I rise to make comment on the Western District Health Service annual report for 2009. It has been an absolute pleasure to read the report to Parliament because this service is a leader in providing health services to the local community. It is a leader in community access and the quality of care it provides. During the reporting period I had the pleasure of visiting the health service on a number of occasions. One time it was to have a look at the facilities around Coleraine. Of course that was a lobbying exercise. I was pleased to see the results of that in the recent state budget. I also attended Coleraine in August 2008 and was part of the unveiling of the new Coleraine independent living units. I did that with Ms Noelle McComb, the niece of M. B. Wishart, whose bequest contributed to the funding of that project.
One of the other significant elements of the service is the partnership that it has with Deakin University. That partnership brought about the establishment of the National Centre for Farmers Health in Hamilton. The centre conducts university research and service delivery and education and provides national leadership to improve the health and wellbeing of farmers, farm workers and their families across Australia. The centre evolved out of the Sustainable Farm Families program, which I will mention later. The centre was made possible through the financial contributions of the Helen and Geoff Handbury trust and the Victorian government’s Future Farming strategy. During the reporting period the Sustainable Farming Families program began under the Brumby government’s $205 million Future Farming strategy. This continued support is for the physical and mental health and wellbeing of farmers and their families. This program runs workshops and focuses on practical steps to improve the lives of farming families. It also made a number of presentations to conferences in Canada during the reporting period and continued to roll out a number of programs. It continued to take a leading role in farmers’ health in a range of workshops and took on an advocacy role in a range of forums. In relation to the Rural and Regional Committee’s current inquiry into rural and regional disadvantage, which I am involved in, Sue Brumby provided an exemplary presentation to that committee in Portland a couple of months ago.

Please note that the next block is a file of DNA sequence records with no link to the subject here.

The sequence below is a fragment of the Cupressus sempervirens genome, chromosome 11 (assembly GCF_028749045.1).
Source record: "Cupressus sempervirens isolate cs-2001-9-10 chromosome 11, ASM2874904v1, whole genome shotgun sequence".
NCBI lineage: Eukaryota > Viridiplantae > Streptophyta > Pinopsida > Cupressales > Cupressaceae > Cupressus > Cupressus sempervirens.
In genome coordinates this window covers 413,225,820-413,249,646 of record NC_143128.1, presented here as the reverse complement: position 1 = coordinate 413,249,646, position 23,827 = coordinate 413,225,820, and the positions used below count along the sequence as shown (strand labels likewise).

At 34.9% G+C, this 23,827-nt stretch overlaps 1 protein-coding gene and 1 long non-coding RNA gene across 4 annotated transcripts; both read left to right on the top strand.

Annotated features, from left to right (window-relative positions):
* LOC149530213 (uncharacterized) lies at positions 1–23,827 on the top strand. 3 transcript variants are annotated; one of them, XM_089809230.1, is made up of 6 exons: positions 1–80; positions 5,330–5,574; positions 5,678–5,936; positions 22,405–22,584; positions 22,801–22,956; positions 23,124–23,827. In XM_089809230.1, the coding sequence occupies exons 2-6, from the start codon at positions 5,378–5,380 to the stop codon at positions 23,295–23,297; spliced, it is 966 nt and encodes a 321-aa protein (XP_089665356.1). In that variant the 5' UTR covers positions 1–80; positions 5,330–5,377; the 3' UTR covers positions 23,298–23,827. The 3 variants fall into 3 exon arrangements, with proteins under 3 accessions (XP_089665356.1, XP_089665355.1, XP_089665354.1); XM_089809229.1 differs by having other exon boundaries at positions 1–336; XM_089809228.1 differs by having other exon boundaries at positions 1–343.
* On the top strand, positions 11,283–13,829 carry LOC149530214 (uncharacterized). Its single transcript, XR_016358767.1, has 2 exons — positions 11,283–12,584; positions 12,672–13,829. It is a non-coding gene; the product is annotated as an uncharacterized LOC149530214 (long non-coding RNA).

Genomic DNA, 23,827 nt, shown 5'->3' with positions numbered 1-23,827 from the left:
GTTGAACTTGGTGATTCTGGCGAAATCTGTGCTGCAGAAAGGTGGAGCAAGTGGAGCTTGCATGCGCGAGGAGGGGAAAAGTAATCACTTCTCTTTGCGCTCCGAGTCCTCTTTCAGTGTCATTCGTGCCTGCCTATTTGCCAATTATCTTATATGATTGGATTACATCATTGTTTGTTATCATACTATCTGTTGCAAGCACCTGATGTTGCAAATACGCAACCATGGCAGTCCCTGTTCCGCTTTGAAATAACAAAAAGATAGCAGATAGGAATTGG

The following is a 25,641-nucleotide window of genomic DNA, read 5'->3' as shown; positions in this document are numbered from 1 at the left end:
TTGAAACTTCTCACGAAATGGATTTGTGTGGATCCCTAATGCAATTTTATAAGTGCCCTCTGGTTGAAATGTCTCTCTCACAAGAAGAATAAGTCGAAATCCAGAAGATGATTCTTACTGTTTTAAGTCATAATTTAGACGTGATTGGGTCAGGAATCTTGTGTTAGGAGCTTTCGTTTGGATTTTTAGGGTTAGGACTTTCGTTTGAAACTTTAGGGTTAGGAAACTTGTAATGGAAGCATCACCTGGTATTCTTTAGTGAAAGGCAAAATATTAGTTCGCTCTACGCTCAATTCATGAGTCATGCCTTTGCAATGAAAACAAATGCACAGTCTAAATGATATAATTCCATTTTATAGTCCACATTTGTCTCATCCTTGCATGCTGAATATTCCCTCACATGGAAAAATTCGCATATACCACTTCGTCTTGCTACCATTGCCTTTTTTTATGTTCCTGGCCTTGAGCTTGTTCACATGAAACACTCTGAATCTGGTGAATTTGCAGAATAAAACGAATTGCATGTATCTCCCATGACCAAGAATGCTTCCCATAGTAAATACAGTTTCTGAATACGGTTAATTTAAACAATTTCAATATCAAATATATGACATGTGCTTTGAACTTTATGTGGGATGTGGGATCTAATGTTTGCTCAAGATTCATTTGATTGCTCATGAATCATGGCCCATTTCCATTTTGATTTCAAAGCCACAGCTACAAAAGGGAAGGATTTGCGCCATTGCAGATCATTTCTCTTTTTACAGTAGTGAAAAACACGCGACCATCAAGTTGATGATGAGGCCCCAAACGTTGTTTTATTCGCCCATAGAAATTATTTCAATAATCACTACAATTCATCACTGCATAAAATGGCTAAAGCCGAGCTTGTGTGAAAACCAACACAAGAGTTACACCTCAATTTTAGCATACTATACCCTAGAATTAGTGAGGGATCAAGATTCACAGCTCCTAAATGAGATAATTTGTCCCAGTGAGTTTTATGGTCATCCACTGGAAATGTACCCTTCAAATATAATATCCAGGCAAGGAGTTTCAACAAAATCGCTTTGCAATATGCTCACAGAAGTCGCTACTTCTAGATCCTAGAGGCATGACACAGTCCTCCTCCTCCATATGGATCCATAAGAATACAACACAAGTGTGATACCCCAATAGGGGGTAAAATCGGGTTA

During the reporting period the service was also awarded the Premier’s Primary Health Service of the Year award, which recognises leadership and excellence in the delivery of programs, focusing on health, wellbeing and safety. It also recognises innovative programs, including Sustainable Farming Families, women’s, men’s and youth health as well as community transport, to name a few.
It provides outstanding community support, and that is well documented in the report in terms of the voluntary basis that underpins the support of the service. Of course it also plays a lead role in building sustainable partnerships, sharing knowledge, expertise and rolling out programs to other partners.
During the reporting period it also saw the reaccreditation of the Australian Council on Healthcare Standards for a further four years and the Coleraine campus of aged-care service for a further three years. It also received a significant award from the Minister for Health in respect of its community transport service as well as receiving $25.8 million for the redevelopment of the Coleraine Hospital, which I mentioned at the beginning of my statement. That will lead to the redevelopment of 10 acute beds and 27 residential beds in the primary care and emergency service area in the new purpose-built facility co-located with the refurbished Mackie Court.
A new medical, allied health and dental centre will be constructed on the land adjacent to the new development. Congratulations to Jim Fletcher, the CEO, and Mary-Ann Brown, the board president. I thank all other board members, staff and volunteers of this wonderful service.